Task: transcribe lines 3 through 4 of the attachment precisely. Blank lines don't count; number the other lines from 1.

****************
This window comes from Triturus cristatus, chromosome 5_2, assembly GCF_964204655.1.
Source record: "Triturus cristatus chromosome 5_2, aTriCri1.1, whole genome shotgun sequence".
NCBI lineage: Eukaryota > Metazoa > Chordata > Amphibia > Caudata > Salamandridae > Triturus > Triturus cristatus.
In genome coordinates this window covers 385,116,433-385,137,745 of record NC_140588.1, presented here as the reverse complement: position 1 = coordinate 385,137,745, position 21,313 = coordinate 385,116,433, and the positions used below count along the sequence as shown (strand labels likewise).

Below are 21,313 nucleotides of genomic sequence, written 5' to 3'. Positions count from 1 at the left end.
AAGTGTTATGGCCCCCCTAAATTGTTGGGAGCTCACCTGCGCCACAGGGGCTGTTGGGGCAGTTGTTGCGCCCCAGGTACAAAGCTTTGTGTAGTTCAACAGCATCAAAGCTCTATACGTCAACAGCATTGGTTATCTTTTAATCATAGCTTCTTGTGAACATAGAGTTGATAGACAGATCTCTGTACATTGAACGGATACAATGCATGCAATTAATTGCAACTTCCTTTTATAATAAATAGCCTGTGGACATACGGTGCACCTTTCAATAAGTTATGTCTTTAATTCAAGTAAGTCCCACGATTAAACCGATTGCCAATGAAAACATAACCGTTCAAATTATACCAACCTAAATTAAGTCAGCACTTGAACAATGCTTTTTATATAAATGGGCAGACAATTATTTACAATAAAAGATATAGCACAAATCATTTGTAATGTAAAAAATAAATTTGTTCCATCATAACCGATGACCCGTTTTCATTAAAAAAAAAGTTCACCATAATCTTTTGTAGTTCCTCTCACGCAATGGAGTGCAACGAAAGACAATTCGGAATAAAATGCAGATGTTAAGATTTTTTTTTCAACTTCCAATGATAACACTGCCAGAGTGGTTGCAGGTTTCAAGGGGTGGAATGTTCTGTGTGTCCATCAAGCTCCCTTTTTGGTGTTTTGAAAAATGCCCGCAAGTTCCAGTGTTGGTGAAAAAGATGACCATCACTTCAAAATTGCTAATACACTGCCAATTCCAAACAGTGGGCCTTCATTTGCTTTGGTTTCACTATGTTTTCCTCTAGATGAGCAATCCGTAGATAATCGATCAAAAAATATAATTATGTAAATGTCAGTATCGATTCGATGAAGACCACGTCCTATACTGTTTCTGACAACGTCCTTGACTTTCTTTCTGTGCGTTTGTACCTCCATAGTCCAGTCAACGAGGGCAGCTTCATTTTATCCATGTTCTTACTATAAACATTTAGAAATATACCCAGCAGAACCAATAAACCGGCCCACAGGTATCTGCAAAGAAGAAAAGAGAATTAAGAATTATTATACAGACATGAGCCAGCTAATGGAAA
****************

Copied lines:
NCBI lineage: Eukaryota > Metazoa > Chordata > Amphibia > Caudata > Salamandridae > Triturus > Triturus cristatus.
In genome coordinates this window covers 385,116,433-385,137,745 of record NC_140588.1, presented here as the reverse complement: position 1 = coordinate 385,137,745, position 21,313 = coordinate 385,116,433, and the positions used below count along the sequence as shown (strand labels likewise).